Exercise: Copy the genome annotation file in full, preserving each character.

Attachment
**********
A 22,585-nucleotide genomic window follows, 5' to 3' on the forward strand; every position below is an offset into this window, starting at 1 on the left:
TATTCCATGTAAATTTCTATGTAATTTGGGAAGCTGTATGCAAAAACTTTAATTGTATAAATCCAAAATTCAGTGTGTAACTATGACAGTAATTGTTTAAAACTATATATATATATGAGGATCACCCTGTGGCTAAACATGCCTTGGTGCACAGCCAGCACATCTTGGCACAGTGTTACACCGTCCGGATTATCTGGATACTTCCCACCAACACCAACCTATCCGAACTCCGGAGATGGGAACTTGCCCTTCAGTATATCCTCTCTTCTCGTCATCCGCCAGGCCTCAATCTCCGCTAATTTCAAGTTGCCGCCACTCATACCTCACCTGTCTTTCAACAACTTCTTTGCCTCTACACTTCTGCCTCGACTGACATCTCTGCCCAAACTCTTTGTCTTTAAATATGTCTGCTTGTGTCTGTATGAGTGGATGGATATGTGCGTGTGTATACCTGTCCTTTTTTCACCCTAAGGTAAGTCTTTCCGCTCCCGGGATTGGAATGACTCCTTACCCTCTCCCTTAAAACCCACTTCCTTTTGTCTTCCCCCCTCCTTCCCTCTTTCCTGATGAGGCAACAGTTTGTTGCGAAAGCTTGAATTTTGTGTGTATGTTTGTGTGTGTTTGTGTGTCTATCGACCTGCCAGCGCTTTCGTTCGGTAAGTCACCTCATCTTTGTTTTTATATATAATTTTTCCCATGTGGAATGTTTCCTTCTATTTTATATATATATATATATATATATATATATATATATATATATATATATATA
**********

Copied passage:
A 22,585-nucleotide genomic window follows, 5' to 3' on the forward strand; every position below is an offset into this window, starting at 1 on the left:
TATTCCATGTAAATTTCTATGTAATTTGGGAAGCTGTATGCAAAAACTTTAATTGTATAAATCCAAAATTCAGTGTGTAACTATGACAGTAATTGTTTAAAACTATATATATATATGAGGATCACCCTGTGGCTAAACATGCCTTGGTGCACAGCCAGCACATCTTGGCACAGTGTTACACCGTCCGGATTATCTGGATACTTCCCACCAACACCAACCTATCCGAACTCCGGAGATGGGAACTTGCCCTTCAGTATATCCTCTCTTCTCGTCATCCGCCAGGCCTCAATCTCCGCTAATTTCAAGTTGCCGCCACTCATACCTCACCTGTCTTTCAACAACTTCTTTGCCTCTACACTTCTGCCTCGACTGACATCTCTGCCCAAACTCTTTGTCTTTAAATATGTCTGCTTGTGTCTGTATGAGTGGATGGATATGTGCGTGTGTATACCTGTCCTTTTTTCACCCTAAGGTAAGTCTTTCCGCTCCCGGGATTGGAATGACTCCTTACCCTCTCCCTTAAAACCCACTTCCTTTTGTCTTCCCCCCTCCTTCCCTCTTTCCTGATGAGGCAACAGTTTGTTGCGAAAGCTTGAATTTTGTGTGTATGTTTGTGTGTGTTTGTGTGTCTATCGACCTGCCAGCGCTTTCGTTCGGTAAGTCACCTCATCTTTGTTTTTATATATAATTTTTCCCATGTGGAATGTTTCCTTCTATTTTATATATATATATATATATATATATATATATATATATATATATATATATA